The Town of Ladysmith has been plagued by leaks in copper water service lines for the past year, but Director of Infrastructure Services, Geoff Goodall is hopeful that the problem has slowed down.
In 2020, there were 75 water service line leaks compared to 27 leaks in 2019 and 28 leaks in 2017. So far in 2021, there have been 30 leaks.
“It seems to have slowed down a bit, but we certainly started the year on that same 2020 trend,” Goodall said. “We have had times where it seemed to slow down a bit before, then we would find more leaks. Part of the challenge is the leaks are underground and some are quite small.”
Goodall said that the Town has not definitively proven what is causing the leaks to occur, but they have found that the leaks are only occurring on ageing copper service lines on the Town-owned side of the service lines.
“It’s not on water mains, it’s on copper services — the ones that go from the water main to houses,” Goodall said. “Years ago the Town used something called a flared fitting and when you use a flared fitting it makes the copper thinner. The majority of our leaks occur at those flared fittings where the copper is thinner.”
Leaks have also occurred at spots where the copper had been manipulated or bent. At this point, the Town does not have plans to proactively replace copper service lines. Instead, the Town responds to the leaks and replaced the copper services with a non-metallic material which Goodall says should last ‘indefinitely’.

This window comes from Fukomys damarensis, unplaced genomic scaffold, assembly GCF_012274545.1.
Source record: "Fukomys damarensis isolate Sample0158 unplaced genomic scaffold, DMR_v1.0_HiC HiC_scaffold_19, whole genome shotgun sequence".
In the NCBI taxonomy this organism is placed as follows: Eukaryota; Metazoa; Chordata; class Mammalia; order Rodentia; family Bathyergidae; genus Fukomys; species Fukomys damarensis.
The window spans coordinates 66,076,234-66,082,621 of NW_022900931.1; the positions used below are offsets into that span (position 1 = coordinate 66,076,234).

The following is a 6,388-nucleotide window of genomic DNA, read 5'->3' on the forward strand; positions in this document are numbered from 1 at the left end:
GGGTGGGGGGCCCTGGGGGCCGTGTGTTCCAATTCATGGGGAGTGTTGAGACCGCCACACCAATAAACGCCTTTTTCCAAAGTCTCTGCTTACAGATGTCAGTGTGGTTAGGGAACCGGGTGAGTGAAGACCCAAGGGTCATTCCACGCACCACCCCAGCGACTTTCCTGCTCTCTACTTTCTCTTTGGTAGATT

The leading hypothesis is that the leaks may be tied to the new water filtration plant as the frequency of leaks increased dramatically after the plant began operating.
The chemical composition of the Town’s water has changed. A majority of dissolved organic materials that used to be present in the Town’s water have now been removed, making the water is much cleaner than before. The water is also has a lower corrosivity level than before. The Town has sent samples off for testing to determine what could be behind the leaks.
“I can’t stay definitively that that’s what it is, but it’s certainly one of the hypotheses that we’re looking at,” Goodall said. “We suspect that there were probably small pinholes that existed in these services to start with.”
Whatever the cause may be, one certainty is that the existing copper services are ageing out and they will need to replaced as part of the Town’s infrastructure maintenance program.